Adjunct Professor Tarun Weeramanthri – President, PHAA
As I write this on Sunday, I can hear the sound of the cricket coming from the TV in the next room. Between Christmas and Australia Day used to be the time many of us could take a break from work and enjoy the Australian summer. But the heat and bushfires of 2019-20 changed that, and now January 2022 is shaping up to be as significant as March 2020 in the COVID-shaped world we all now live in. The first week has felt like a month, the country is divided, controversy is everywhere, and so much of what we value is at stake.
So, what should we do that could make a positive difference to all our lives, and help manage the self-evident risks we now all face? Everyone could come up with a list of ten things, and many respected commentators are usefully offering such prescriptions. But the truth is, whatever the value of those suggestions, they may not be listened to. Government leaders seem to be struggling to accept there are lessons to be taken from the disastrous policy steps taken last month, in December 2021, let alone learn from the last two years. Our federation is creaking, National Cabinet is increasingly ineffective, and there is a vacuum of leadership at multiple levels.
Last November, PHAA outlined its seven-point advocacy platform in the run-up to this year’s Federal Election. Not surprisingly, investing in preventive health and the public health workforce are two of the points. A healthy democracy and public policy-making is another. We have consistently argued that the societal response to COVID-19 should be based on fundamental long-standing public health principles including a preventive, precautionary and proportionate approach. But even this now seems controversial. As a society, we are at risk of ‘ploughing on regardless’ and compounding our errors.
So, I’m not going to add to the lists of answers to ‘What should we do?’, but make one request that might turn the heat up on accountability. ‘Could we please hear the questions at press conferences?’
Two years into the pandemic and many thousands of press conferences being ‘streamed live’ later, I still turn on the TV and most often can hear only a politician or government official speak. I actually want to hear the question, know who asked it, and hear the answer. Radical, I know. Either there is a shortage of microphones, a critical lack of sound engineers, or this is a deliberate strategy to create a one-way flow of information, rather than a real conversation.
Why is this important? Why do I care? Because the media represent us, the public. They ask questions on our behalf. And if they started their question by identifying themselves “My name is Ethel Ready, and I work for the 8 AM Report on Channel 12”, that would be even more helpful.
At this point, there are few other opportunities to question our leaders.
Parliaments will not be sitting this month, so there are no formal debates, and no committee processes like Senate Estimates etc. By the time parliaments across the country sit again, critical decisions such as the timing of re-opening of primary schools will have been made. Future parliaments or formal commissions might find out in years to come what happened behind the scenes, and National Cabinet papers may one day be released, but all that will be too late to influence decision-making now. Our leaders may also then say “we weren’t aware, we weren’t asked, we didn’t know”.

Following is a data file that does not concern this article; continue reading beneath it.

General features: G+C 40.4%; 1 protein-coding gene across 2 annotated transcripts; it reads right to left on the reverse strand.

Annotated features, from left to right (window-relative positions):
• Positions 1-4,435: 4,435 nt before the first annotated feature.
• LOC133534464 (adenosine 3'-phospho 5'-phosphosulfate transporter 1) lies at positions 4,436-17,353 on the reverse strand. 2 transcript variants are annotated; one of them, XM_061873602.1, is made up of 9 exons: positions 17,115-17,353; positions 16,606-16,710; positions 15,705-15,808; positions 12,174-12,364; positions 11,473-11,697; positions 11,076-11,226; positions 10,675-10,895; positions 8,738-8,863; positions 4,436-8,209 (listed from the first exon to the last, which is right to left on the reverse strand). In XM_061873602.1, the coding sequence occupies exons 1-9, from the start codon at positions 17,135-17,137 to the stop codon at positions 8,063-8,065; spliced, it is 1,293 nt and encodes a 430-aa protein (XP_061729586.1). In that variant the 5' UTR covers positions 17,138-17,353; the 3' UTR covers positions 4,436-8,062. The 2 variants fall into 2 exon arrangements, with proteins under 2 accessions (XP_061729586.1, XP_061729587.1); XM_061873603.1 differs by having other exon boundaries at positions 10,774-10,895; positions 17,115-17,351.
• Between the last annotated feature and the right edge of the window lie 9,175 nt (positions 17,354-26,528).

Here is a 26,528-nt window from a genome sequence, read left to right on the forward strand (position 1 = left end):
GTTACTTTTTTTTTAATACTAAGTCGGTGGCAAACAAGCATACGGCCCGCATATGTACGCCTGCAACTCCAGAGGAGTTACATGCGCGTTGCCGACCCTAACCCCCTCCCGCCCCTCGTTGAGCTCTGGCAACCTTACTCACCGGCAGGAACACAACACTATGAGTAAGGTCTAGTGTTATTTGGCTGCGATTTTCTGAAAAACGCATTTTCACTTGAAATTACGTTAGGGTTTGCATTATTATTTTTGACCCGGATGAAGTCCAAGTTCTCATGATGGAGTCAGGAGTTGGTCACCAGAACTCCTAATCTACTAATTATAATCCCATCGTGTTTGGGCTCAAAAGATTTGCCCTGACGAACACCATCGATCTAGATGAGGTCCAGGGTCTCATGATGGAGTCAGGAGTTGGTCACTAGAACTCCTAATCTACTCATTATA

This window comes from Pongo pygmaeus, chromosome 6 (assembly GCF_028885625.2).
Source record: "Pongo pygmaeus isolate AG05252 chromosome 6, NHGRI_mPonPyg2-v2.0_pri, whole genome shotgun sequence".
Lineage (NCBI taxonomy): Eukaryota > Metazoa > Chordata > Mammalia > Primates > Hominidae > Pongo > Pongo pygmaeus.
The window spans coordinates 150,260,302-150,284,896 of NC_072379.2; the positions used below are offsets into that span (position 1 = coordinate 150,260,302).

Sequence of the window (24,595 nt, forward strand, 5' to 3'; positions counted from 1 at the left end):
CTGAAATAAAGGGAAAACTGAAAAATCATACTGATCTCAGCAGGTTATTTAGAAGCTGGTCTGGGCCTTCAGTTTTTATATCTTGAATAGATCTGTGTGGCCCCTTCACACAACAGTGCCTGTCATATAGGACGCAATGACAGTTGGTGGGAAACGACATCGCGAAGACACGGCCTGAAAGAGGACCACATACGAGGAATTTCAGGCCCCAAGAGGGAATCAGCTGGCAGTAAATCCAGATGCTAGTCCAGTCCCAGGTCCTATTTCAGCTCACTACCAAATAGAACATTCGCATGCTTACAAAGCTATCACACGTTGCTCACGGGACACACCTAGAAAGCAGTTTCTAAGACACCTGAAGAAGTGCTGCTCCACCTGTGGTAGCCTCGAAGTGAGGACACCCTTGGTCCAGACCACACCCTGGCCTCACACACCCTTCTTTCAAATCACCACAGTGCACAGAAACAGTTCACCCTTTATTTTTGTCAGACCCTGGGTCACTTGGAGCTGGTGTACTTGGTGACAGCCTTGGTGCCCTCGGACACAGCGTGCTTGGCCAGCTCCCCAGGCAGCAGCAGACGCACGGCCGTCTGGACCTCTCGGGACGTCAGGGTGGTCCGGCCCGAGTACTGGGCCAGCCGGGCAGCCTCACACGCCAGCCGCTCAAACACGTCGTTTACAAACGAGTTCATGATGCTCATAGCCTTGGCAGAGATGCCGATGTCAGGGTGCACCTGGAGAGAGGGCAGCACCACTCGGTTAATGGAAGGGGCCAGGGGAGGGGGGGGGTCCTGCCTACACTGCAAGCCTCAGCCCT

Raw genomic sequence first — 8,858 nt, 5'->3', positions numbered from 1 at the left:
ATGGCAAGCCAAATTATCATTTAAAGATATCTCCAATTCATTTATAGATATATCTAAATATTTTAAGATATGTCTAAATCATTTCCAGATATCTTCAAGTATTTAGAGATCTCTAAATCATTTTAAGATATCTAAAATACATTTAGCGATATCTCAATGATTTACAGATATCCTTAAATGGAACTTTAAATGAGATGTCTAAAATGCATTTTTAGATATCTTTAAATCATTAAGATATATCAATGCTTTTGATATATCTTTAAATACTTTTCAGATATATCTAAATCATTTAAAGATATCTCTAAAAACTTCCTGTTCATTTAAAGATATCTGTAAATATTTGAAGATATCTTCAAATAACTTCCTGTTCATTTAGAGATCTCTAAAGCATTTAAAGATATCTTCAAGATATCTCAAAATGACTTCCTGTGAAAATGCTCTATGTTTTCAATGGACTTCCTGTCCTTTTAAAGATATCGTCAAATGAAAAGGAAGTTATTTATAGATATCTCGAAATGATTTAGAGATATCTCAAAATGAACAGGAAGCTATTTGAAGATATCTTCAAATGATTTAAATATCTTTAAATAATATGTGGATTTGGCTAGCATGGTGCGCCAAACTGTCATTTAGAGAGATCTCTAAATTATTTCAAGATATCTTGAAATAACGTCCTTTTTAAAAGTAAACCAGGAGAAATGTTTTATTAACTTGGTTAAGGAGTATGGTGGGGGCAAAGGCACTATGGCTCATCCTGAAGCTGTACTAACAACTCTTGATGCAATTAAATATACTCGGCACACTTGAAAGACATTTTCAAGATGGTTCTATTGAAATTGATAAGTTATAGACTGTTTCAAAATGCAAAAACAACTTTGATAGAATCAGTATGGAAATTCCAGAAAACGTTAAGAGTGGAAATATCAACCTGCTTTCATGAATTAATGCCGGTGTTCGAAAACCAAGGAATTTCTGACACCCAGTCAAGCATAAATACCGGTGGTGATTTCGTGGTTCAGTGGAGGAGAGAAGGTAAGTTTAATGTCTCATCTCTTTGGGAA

But a written transcript of an audible press conference, where good questions are put by reputable journalists, will be invaluable for current and future accountability. Questions can be asked specifically of the Prime Minister, a Premier or Chief Minister, a Minister for Health or other ministers, Chief Health Officers or equivalent, senior public servants, and the chairs of various expert committees. For example, the Australian Health Protection Principal Committee (AHPPC), Australian Technical Advisory Group on Immunisation (ATAGI), and Therapeutic Goods Administration (TGA). Journalists should be responsible for the quality of their questions, and politicians accountable for their answers.
Without press conferences open to all media outlets, politicians can simply agree to interviews from certain media outlets and decline to be interviewed by others. The narrative can then be controlled and the space for public discussion severely limited. Indeed, a feature of the current societal debate is the lack of public input and formal spaces for civil society to get involved. That might partly explain why social media is so heated. Journalists are trying to provide a means for healthcare workers for example to speak directly about their experiences, but there are few avenues for many critical voices (eg from aged care workers or people with disabilities, and their organisations) to be heard. This problem is deep-seated, and will not be remedied quickly.
For a democracy to work, the public has to have a level of trust in elected politicians, public servants and journalists, our institutions, and system of government. That trust is being tested, and the public is smart enough to know when it is being taken for granted. If we don’t get this right this month, the damage may be long-lasting and extend beyond any election this year. Speaking as President of the PHAA, there are real risks to both good public health, and sensible public policy in a global pandemic that shows no signs of easing.
I am reminded of the saying ‘for want of a nail, a shoe was lost; for want of a shoe, a horse was lost; for want of a horse, the kingdom was lost’. This presumably relates to Richard III, but may have contemporary relevance if you substitute ‘microphone’ for shoe, ‘press conference’ for horse and ‘trust in government’ for kingdom.